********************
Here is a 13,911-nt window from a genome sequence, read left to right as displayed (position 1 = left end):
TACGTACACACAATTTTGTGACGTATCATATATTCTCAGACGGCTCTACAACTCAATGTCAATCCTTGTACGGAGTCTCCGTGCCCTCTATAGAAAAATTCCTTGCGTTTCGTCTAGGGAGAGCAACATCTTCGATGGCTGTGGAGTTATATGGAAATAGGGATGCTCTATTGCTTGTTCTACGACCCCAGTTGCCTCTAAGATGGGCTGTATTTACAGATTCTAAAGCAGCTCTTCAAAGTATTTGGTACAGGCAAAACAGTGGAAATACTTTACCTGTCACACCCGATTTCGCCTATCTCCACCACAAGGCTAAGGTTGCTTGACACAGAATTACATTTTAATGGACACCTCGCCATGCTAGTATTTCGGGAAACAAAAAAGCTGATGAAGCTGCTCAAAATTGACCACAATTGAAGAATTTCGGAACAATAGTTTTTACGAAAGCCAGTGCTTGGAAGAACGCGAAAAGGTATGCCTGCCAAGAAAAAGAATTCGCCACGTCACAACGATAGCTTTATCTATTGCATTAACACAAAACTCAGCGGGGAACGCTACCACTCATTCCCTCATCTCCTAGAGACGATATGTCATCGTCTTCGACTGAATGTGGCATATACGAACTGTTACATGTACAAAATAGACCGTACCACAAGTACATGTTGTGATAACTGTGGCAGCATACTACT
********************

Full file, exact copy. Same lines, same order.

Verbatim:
Here is a 13,911-nt window from a genome sequence, read left to right as displayed (position 1 = left end):
TACGTACACACAATTTTGTGACGTATCATATATTCTCAGACGGCTCTACAACTCAATGTCAATCCTTGTACGGAGTCTCCGTGCCCTCTATAGAAAAATTCCTTGCGTTTCGTCTAGGGAGAGCAACATCTTCGATGGCTGTGGAGTTATATGGAAATAGGGATGCTCTATTGCTTGTTCTACGACCCCAGTTGCCTCTAAGATGGGCTGTATTTACAGATTCTAAAGCAGCTCTTCAAAGTATTTGGTACAGGCAAAACAGTGGAAATACTTTACCTGTCACACCCGATTTCGCCTATCTCCACCACAAGGCTAAGGTTGCTTGACACAGAATTACATTTTAATGGACACCTCGCCATGCTAGTATTTCGGGAAACAAAAAAGCTGATGAAGCTGCTCAAAATTGACCACAATTGAAGAATTTCGGAACAATAGTTTTTACGAAAGCCAGTGCTTGGAAGAACGCGAAAAGGTATGCCTGCCAAGAAAAAGAATTCGCCACGTCACAACGATAGCTTTATCTATTGCATTAACACAAAACTCAGCGGGGAACGCTACCACTCATTCCCTCATCTCCTAGAGACGATATGTCATCGTCTTCGACTGAATGTGGCATATACGAACTGTTACATGTACAAAATAGACCGTACCACAAGTACATGTTGTGATAACTGTGGCAGCATACTACT